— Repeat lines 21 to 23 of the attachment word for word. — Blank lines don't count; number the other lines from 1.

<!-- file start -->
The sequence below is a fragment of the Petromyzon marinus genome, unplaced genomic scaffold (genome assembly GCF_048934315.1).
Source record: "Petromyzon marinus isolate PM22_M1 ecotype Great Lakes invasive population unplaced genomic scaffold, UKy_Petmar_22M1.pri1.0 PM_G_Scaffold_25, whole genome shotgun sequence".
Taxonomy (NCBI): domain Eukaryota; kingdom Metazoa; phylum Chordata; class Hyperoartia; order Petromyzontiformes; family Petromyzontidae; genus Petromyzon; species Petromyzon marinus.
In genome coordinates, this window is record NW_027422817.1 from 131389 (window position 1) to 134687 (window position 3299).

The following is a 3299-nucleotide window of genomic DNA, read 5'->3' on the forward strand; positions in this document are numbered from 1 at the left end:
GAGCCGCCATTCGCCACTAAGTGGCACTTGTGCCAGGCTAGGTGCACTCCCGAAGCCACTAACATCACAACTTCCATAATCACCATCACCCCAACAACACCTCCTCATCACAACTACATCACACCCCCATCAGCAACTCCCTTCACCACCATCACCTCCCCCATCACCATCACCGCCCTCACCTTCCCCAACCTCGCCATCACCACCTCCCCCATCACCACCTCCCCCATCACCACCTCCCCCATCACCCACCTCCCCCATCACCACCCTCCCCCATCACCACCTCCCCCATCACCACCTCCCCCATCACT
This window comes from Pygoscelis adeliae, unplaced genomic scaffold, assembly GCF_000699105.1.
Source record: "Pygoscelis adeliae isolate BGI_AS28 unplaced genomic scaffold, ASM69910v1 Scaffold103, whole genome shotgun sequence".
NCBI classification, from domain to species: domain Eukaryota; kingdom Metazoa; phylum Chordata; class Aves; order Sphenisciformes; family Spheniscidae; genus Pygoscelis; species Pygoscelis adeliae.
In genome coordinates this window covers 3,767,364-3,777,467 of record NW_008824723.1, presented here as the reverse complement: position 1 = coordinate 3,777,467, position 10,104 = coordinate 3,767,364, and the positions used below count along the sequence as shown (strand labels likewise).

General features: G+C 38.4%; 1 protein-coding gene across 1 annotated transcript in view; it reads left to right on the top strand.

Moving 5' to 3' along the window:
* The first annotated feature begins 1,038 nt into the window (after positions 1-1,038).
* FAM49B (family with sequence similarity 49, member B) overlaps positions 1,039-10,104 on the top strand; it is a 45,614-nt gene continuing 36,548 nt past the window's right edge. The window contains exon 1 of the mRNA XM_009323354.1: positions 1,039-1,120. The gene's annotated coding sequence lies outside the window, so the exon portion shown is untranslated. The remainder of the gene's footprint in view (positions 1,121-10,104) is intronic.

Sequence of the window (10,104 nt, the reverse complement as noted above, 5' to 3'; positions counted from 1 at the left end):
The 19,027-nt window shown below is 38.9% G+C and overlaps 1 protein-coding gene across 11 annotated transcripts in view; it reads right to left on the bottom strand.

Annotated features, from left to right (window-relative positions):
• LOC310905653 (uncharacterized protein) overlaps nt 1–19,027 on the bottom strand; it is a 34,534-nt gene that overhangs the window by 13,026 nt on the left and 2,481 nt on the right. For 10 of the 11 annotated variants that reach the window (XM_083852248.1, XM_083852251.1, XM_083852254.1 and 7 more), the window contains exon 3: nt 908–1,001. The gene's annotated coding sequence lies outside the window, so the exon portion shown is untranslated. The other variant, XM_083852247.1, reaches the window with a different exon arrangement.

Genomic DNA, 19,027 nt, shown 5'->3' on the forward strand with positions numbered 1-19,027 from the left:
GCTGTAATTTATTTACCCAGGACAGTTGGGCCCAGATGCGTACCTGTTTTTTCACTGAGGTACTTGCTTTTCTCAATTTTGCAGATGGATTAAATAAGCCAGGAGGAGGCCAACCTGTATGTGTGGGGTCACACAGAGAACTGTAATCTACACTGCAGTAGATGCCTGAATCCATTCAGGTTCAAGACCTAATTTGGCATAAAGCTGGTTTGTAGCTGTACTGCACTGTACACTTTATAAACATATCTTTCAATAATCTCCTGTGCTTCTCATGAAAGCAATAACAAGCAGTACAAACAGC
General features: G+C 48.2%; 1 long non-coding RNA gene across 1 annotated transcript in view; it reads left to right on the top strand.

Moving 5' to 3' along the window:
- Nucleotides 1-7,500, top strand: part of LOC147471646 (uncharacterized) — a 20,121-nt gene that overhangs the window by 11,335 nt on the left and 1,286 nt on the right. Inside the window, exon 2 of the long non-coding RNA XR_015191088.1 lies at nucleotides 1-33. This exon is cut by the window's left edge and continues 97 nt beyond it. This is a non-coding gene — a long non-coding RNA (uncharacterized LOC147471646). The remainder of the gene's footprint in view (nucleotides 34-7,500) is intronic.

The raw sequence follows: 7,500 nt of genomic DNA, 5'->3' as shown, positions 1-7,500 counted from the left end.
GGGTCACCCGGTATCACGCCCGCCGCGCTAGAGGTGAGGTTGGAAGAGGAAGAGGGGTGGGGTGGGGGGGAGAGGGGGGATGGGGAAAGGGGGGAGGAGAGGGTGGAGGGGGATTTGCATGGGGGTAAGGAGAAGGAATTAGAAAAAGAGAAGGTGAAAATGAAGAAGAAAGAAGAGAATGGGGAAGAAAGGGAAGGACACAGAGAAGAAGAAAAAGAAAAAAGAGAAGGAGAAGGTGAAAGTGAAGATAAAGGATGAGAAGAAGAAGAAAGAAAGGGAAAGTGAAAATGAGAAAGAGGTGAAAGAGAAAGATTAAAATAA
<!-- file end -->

General features: G+C 48.2%; 1 long non-coding RNA gene across 1 annotated transcript in view; it reads left to right on the top strand.

Moving 5' to 3' along the window:
- Nucleotides 1-7,500, top strand: part of LOC147471646 (uncharacterized) — a 20,121-nt gene that overhangs the window by 11,335 nt on the left and 1,286 nt on the right. Inside the window, exon 2 of the long non-coding RNA XR_015191088.1 lies at nucleotides 1-33. This exon is cut by the window's left edge and continues 97 nt beyond it. This is a non-coding gene — a long non-coding RNA (uncharacterized LOC147471646). The remainder of the gene's footprint in view (nucleotides 34-7,500) is intronic.